Cremora Tart

Cremora Tart

My Gran passed away in late January and I’ve been thinking about her a lot lately. She was a phenomenal woman, mother of three incredible daughters, glamorous AF, a fabulous storyteller and an equally fabulous baker and cook (barring the one Christmas around 30 years ago when we were visiting my Grandparents in East London and she announced she wasn’t going to bother with cooking Christmas dinner and we’d order pizza instead. This caused a huge drama between my Mom and her which I will never forget, despite how little I was.)

The last time I saw her, amongst the many things we chatted about were some of her recipes. Her short-term memory was a bit shot at this stage, so she didn’t seem to remember them and told me her food was terrible (it really wasn’t)! She was still able to tell me stories of when she was much younger, right down to the finest of details, which is something that always fascinated me when we saw one another. Thankfully she shared these recipes with my Mom and she has them safely tucked away for all of us to enjoy.

Cremora Tart

Cremora Tart

Cremora Tart is one of my Gran's recipes. It's not a unique recipe by any means, but it's one she used to make and I've seen other versions which include gelatine to help it set. This is a gelatine-free version which sets perfectly well and also thickens with the addition of lemon juice - just make sure all the ingredients are chilled and allow the tart to set in the fridge for as long as possible, overnight at best.

This is also one of those recipes which sounds totally bizarre but which tastes flipping great! For those of you not familiar with Cremora - it's basically a coffee creamer. You can either bake a sweet shortcrust pastry case or use a no-bake biscuit base - the choice is entirely up to you. I used a pastry case this time around but will definitely use Tennis Biscuits (coconut biscuits) because the pineapple and the coconut would pair beautifully.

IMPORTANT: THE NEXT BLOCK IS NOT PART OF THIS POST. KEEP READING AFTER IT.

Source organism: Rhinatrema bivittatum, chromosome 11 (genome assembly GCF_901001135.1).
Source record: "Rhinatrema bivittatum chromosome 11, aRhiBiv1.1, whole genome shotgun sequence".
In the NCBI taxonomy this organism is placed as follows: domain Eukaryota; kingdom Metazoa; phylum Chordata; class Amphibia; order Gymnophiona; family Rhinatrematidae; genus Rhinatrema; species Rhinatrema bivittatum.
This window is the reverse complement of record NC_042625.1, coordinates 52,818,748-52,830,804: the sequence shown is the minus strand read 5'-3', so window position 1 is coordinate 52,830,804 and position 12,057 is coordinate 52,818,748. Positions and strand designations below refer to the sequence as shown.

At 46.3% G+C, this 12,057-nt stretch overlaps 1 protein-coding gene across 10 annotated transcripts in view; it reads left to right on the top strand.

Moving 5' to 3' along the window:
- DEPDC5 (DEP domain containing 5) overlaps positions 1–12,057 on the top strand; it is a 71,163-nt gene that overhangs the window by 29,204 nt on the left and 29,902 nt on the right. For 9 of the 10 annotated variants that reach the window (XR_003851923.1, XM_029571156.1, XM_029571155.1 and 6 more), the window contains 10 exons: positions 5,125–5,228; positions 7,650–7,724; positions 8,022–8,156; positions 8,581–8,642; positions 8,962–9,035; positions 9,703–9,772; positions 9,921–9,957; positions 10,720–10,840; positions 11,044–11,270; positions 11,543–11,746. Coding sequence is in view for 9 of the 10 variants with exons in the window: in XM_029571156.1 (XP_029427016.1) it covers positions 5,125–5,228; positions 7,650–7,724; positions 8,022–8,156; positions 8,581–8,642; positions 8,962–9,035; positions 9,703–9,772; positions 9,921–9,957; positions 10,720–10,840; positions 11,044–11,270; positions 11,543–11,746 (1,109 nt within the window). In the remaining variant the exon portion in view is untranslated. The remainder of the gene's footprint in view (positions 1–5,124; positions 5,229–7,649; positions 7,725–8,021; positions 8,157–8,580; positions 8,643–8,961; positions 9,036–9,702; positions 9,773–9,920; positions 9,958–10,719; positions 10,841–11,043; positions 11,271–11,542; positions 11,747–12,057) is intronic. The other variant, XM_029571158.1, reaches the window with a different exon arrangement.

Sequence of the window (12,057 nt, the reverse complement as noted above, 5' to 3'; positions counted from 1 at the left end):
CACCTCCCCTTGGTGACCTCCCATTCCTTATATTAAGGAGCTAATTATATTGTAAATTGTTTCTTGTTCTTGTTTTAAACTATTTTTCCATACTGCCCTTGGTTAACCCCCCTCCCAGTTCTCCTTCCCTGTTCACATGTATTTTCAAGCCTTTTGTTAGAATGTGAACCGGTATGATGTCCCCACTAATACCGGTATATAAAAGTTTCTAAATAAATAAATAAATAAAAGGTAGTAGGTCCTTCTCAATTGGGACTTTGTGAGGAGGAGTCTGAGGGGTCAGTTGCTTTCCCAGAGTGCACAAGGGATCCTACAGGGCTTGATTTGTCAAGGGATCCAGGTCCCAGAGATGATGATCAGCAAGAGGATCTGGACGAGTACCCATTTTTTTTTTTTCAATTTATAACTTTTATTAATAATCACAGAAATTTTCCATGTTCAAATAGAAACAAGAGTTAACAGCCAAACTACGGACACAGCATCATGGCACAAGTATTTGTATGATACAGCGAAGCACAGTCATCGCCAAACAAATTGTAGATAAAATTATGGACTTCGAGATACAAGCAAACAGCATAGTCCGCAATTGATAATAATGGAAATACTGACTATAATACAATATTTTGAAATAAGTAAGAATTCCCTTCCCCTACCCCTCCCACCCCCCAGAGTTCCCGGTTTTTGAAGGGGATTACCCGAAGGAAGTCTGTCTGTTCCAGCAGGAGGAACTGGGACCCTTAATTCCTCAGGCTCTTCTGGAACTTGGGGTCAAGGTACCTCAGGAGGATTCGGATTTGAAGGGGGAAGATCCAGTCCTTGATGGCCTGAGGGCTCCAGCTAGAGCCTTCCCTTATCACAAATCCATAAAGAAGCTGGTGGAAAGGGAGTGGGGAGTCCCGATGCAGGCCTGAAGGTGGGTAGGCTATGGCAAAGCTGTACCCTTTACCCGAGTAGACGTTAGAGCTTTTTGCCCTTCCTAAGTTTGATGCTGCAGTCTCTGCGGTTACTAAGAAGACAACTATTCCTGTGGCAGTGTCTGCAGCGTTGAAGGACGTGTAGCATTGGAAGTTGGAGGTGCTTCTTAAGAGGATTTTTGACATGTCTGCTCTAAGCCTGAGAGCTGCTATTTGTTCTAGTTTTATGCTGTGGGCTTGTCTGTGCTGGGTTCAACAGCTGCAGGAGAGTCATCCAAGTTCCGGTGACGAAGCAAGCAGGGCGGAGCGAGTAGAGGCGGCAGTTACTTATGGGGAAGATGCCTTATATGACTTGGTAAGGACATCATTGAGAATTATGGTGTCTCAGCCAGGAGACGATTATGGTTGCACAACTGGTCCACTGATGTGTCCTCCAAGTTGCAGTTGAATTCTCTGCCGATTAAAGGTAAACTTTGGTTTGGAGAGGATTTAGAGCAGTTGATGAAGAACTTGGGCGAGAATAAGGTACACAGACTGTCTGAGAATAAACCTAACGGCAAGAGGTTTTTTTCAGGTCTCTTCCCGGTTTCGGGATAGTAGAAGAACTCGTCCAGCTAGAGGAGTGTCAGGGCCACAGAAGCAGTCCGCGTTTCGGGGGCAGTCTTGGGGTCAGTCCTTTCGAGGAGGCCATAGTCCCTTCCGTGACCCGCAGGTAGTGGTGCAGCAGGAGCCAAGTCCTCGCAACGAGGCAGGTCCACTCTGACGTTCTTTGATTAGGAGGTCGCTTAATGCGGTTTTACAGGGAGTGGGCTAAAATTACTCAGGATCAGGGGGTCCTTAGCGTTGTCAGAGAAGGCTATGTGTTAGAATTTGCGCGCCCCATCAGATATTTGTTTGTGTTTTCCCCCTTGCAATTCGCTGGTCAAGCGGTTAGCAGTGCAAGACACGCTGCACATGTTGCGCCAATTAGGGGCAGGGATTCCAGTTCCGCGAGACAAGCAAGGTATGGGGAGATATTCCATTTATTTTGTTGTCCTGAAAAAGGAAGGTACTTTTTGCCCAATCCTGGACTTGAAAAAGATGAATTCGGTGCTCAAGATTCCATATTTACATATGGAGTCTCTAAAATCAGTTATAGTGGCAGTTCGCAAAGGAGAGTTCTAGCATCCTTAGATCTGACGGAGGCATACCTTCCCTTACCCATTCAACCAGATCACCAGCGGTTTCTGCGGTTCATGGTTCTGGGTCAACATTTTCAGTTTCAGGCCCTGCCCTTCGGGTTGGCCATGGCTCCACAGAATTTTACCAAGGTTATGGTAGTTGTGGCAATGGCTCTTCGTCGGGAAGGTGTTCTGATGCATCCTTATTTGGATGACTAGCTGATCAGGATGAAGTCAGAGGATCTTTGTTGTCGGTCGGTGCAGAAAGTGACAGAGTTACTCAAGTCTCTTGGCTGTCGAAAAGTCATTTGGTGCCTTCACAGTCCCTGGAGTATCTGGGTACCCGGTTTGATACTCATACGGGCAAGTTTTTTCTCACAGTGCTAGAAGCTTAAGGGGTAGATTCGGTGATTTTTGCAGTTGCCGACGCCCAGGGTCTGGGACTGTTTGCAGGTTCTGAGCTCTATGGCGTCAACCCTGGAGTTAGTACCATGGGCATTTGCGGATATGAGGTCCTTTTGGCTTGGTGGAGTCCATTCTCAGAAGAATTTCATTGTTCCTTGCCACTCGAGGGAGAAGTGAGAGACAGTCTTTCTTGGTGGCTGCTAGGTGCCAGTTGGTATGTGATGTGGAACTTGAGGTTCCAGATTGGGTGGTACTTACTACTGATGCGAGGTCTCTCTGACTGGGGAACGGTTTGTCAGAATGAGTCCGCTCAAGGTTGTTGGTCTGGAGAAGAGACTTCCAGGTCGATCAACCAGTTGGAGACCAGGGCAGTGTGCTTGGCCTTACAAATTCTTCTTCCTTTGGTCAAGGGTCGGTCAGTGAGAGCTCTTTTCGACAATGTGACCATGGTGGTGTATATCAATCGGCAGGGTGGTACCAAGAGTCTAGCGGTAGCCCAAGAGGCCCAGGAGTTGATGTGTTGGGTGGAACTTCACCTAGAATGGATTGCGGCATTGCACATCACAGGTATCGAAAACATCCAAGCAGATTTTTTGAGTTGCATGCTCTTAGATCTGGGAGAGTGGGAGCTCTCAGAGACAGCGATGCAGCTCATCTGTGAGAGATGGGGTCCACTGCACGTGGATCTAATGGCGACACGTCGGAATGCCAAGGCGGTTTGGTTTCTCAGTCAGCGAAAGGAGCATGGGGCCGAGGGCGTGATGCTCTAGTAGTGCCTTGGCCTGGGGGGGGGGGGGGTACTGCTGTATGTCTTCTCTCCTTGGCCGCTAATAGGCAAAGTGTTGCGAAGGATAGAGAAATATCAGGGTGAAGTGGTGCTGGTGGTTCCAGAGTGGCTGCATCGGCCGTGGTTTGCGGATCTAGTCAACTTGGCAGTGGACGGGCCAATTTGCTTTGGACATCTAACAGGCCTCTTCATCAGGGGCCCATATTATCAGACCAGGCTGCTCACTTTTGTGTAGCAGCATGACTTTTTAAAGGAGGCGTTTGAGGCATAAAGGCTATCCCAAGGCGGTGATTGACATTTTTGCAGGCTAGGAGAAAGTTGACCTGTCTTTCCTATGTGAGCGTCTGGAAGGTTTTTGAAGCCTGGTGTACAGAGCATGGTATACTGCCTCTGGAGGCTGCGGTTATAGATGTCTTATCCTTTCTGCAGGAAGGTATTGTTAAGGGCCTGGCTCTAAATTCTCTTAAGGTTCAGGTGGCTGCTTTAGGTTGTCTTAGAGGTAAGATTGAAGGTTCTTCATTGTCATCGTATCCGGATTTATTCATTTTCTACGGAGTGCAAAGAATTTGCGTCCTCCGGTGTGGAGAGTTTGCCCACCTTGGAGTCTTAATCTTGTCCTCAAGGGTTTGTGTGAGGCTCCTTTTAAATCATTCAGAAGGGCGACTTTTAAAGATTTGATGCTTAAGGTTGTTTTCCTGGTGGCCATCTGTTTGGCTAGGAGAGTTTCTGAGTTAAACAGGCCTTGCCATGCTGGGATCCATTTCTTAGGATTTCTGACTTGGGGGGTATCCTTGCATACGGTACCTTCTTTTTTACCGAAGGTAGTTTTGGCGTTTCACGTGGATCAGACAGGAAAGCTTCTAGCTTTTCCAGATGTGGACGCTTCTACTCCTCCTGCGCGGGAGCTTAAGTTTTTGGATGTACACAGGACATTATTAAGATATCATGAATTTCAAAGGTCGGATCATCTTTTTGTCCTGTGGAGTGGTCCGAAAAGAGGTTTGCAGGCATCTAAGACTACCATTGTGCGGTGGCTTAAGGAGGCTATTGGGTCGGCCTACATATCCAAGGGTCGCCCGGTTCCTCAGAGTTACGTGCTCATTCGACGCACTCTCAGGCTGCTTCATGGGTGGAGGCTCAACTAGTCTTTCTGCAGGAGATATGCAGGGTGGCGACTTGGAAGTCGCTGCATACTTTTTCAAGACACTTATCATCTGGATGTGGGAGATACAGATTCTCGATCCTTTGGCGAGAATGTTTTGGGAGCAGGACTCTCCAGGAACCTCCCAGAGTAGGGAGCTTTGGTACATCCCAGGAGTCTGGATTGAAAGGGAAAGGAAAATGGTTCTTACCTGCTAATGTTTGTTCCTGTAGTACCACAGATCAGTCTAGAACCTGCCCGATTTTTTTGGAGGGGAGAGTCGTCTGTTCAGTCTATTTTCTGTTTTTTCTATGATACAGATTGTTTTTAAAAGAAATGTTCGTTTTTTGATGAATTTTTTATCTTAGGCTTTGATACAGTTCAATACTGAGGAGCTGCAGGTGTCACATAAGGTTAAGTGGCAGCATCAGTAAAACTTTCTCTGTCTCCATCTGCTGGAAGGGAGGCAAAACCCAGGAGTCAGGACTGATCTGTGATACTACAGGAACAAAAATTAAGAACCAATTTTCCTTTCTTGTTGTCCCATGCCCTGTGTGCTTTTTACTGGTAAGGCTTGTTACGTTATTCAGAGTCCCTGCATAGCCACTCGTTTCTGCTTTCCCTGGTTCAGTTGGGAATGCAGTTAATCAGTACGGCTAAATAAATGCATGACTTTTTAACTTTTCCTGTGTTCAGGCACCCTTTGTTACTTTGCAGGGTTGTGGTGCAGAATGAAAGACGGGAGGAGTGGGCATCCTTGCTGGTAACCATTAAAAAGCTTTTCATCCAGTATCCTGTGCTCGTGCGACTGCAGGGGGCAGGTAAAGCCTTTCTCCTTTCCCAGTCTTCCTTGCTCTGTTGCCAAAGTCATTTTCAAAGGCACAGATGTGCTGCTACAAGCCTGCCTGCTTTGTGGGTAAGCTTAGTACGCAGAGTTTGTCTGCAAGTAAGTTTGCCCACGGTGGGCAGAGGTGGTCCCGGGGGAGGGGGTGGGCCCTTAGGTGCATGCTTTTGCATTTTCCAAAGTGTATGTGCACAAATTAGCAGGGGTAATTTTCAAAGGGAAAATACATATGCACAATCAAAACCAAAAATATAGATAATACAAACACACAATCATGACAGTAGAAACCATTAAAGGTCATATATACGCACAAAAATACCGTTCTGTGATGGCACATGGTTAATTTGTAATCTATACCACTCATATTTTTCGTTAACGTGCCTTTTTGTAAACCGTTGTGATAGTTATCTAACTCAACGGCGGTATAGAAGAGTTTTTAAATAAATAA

INGREDIENTS

  • 250g Cremora 
  • 1 cup boiling water
  • 1/2 cup lemon juice
  • 1 x 395g tin of condensed milk, chilled overnight
  • 1 x 432g tin pineapple crush, chilled overnight and drained
  • baked pastry case or no-bake biscuit base of choice
METHOD
  1. Place the Cremora in a medium-sized bowl and slowly add the cup of boiling water, whisking while you pour to incorporate the liquid. Continue whisking to fully dissolve the Cremora and make sure the mixture is completely smooth.
  2. Cover and place in the fridge for at least 4 hours.
  3. After the Cremora mixture has cooled, whisk in the lemon juice, condensed milk and crushed pineapple.
  4. Pour the mixture into the baked pastry or biscuit base and chill overnight before slicing and serving.

 

Thinking about all of my Gran's recipes got me thinking about how many others there are from the older generations in our families and how much I’d like to learn about, recreate and share them.

Recipes are meant to be shared and enjoyed. Food is also about storytelling and conjuring up memories. If anyone has a family recipe (along with a story behind it, if there is one) which they’d like to share so that I can recreate and photograph it, please let me know. I’d be honoured to publish it on my website. If you're happy to share, please get in touch with me by commenting below or contacting me here.

Cremora Tart

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